For years, numerous fears, frustrations and victimizations have been relayed to me by Teton County employees.
The unfortunate reality is that the individuals reporting the incidents have had to stay anonymous for fear of retaliation, which they feel is common practice in the county’s administration.
The County Administrator and head of the Human Resources Department are the common denominator cited to me as administers of policies that have generated a climate of anxiety among county workers.
The workers are seen as schemers who want to take advantage of the county. The two executives are discouraging department heads to stick up for their staff. They exert overzealous watching over, and intense questioning for health benefits entitled to employees. One of the modus operandi of county administration and human resources is their perceived duty to cut county expenses. It is used as a means of restraint toward employees and nonprofits. However, it has badly misfired because it led to large staff turnovers, which are costly in terms of hiring and training.
Fire/EMS, sheriff, health, tax collection, planning, all those departments have been affected by the toxic atmosphere. The result of the 2019 staff satisfaction survey makes it clear how bad the morale is and to this day remedies have not been made.
I was made aware that some targeted individuals have suffered from severe distress after being subjected to the comportment of the two executives.
The heads of county administration and human resources have extended their unpleasant reach to mingle inappropriately in the affairs of nonprofits that rely on partial county funding.
The result is obvious. The county runs less efficiently, and each one of us should care about this current state of affairs for our tax dollars are contributing to make the lives of our county employees miserable.
When Dail Barbour, a Teton County Library Board volunteer, was voted out after the meddling of the County Commissioners and administrators, I recognized a repeating pattern and decided to become proactive.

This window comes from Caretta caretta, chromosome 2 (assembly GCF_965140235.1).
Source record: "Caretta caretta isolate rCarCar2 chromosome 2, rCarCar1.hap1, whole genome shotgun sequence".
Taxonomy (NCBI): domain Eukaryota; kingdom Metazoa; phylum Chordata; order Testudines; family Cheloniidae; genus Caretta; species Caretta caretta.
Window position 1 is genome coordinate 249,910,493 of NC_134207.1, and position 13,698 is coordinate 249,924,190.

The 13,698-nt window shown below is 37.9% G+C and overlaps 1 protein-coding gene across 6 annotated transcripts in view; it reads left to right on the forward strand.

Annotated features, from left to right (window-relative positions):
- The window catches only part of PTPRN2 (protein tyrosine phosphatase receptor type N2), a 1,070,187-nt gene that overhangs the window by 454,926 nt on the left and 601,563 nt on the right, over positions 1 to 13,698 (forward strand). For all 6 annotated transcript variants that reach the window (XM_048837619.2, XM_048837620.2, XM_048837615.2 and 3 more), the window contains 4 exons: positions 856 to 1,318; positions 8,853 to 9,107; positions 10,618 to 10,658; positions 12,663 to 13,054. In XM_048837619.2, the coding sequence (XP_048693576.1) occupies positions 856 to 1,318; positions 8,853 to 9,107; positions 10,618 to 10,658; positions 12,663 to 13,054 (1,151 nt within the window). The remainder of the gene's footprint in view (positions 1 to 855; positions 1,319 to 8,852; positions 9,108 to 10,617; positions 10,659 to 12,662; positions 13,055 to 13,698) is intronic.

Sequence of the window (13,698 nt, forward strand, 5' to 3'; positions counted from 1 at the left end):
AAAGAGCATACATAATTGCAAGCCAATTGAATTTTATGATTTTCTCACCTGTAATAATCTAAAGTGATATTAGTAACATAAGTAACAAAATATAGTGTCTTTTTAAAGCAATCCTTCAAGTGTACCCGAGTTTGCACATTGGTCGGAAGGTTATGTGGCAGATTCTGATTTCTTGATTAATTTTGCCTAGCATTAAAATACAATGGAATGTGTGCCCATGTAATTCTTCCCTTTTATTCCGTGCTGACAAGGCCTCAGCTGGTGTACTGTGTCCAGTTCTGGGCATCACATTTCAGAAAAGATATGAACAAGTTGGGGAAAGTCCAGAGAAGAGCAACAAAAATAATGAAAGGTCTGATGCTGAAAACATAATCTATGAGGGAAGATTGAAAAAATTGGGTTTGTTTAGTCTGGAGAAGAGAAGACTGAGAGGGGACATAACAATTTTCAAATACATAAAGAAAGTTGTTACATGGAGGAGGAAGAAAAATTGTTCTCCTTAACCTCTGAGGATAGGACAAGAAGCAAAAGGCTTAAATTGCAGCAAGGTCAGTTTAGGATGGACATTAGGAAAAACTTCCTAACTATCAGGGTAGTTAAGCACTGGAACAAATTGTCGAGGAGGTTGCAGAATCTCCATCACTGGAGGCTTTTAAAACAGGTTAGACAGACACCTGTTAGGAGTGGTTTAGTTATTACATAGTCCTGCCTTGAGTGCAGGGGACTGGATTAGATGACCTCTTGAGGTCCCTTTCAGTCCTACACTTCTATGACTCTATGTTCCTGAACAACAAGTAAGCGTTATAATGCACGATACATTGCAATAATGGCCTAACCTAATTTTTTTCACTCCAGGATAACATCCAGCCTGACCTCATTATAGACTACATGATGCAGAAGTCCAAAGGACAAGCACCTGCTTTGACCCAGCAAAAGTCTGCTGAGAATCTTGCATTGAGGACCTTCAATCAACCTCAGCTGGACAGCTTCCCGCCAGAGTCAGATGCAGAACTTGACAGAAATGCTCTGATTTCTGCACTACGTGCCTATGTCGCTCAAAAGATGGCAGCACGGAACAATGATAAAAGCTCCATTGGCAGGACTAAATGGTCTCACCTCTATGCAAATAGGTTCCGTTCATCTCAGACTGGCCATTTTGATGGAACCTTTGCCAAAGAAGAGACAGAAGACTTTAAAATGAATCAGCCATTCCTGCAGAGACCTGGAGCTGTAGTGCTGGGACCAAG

I sent emails to the Teton County Board of County Commissioners and County Administrator Alyssa Watkins to make them aware that their policies had a negative effect. I did not mince words. Those emails are in the public domain, and I received communications from people telling me their negative experiences. They were encouraged that somebody, at last, was speaking on their behalf.
In mid-January of 2021, I had a Zoom meeting with Teton County Board of Commissioners Chairwoman Natalia Macker and Commissioner Mark Newcomb. I reiterated what I knew. They did not disclaim the facts I presented to them. I accepted, on their suggestion, to have another Zoom meeting in mid-February with Ms. Macker, Mr. Newcomb and Ms. Watkins. I advised them that if they did not do anything to improve the conditions under which the employees of the county work and not look closely to supervise the administration, sooner or later a public indignation would come up. I was unsettled by the fact they never contradicted what I was saying, and their lack of reaction felt perplexing.
The appalling inaction by the Board of County Commissioners has let the situation fester. To this day commissioners appear unwilling to do anything about a state of affairs that drives away talent, drives up turnover, triggers unnecessary stress and anxiety among staff, leaves a trail of vacancies that makes it harder for the county to reach its goals and leads to costly contracts to do work that could be done more efficiently in-house.
The welfare of their employees is obviously not a priority for commissioners. They show a disdain to get involved in the minutiae of the running of the county with the consequence that the county administrator has a free hand, and is mostly unsupervised.
An article in the April 14 News&Guide made public the resignation of Ms. Fries. At first, I thought it would be positive for the morale of county employees but reading about the exit package added to the facts that Ms. Fries will still be in charge of hiring and firing with an increase in salary. That costly agreement must have made our county employees’ morale sink.
Praise to the sheriff! Matt Carr told the truth in the last sentence of the article about battling Ms. Watkins for dispatcher raises.
My fellow citizens, I would ask you to make our commissioners accountable and ask them to monitor the actions of the county administrator and act as her supervisor.
The county employs many people and some of them might be members of your family or just friends you know from outdoor activities or places of worship. Show them that you care about their welfare and ask yourself what it would be like to work in a place where you constantly have to be nervous about getting fired.
Make the commissioners accountable. It is time to demand transparency for their inaction.
Otherwise, we will all be unwitting accomplices in our county employees’ plight.